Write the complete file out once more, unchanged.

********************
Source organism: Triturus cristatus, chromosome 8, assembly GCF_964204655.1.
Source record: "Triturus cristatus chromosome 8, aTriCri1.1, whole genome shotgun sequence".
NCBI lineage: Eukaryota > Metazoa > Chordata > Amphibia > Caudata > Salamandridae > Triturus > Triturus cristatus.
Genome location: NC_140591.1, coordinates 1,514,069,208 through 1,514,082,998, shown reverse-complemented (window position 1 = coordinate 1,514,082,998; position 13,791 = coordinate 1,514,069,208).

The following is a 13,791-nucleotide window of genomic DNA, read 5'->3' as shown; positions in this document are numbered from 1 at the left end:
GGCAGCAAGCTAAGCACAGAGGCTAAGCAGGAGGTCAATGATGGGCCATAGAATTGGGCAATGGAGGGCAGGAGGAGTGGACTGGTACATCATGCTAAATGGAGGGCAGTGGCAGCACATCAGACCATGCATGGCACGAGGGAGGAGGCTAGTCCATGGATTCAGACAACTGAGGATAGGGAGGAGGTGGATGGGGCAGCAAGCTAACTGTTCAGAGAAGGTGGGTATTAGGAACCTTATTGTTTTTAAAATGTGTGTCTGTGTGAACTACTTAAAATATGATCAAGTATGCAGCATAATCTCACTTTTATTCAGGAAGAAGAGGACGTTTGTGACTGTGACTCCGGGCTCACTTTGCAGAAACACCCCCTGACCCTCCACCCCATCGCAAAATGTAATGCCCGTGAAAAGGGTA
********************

Source organism: Triturus cristatus, chromosome 8, assembly GCF_964204655.1.
Source record: "Triturus cristatus chromosome 8, aTriCri1.1, whole genome shotgun sequence".
NCBI lineage: Eukaryota > Metazoa > Chordata > Amphibia > Caudata > Salamandridae > Triturus > Triturus cristatus.
Genome location: NC_140591.1, coordinates 1,514,069,208 through 1,514,082,998, shown reverse-complemented (window position 1 = coordinate 1,514,082,998; position 13,791 = coordinate 1,514,069,208).

The following is a 13,791-nucleotide window of genomic DNA, read 5'->3' as shown; positions in this document are numbered from 1 at the left end:
GGCAGCAAGCTAAGCACAGAGGCTAAGCAGGAGGTCAATGATGGGCCATAGAATTGGGCAATGGAGGGCAGGAGGAGTGGACTGGTACATCATGCTAAATGGAGGGCAGTGGCAGCACATCAGACCATGCATGGCACGAGGGAGGAGGCTAGTCCATGGATTCAGACAACTGAGGATAGGGAGGAGGTGGATGGGGCAGCAAGCTAACTGTTCAGAGAAGGTGGGTATTAGGAACCTTATTGTTTTTAAAATGTGTGTCTGTGTGAACTACTTAAAATATGATCAAGTATGCAGCATAATCTCACTTTTATTCAGGAAGAAGAGGACGTTTGTGACTGTGACTCCGGGCTCACTTTGCAGAAACACCCCCTGACCCTCCACCCCATCGCAAAATGTAATGCCCGTGAAAAGGGTA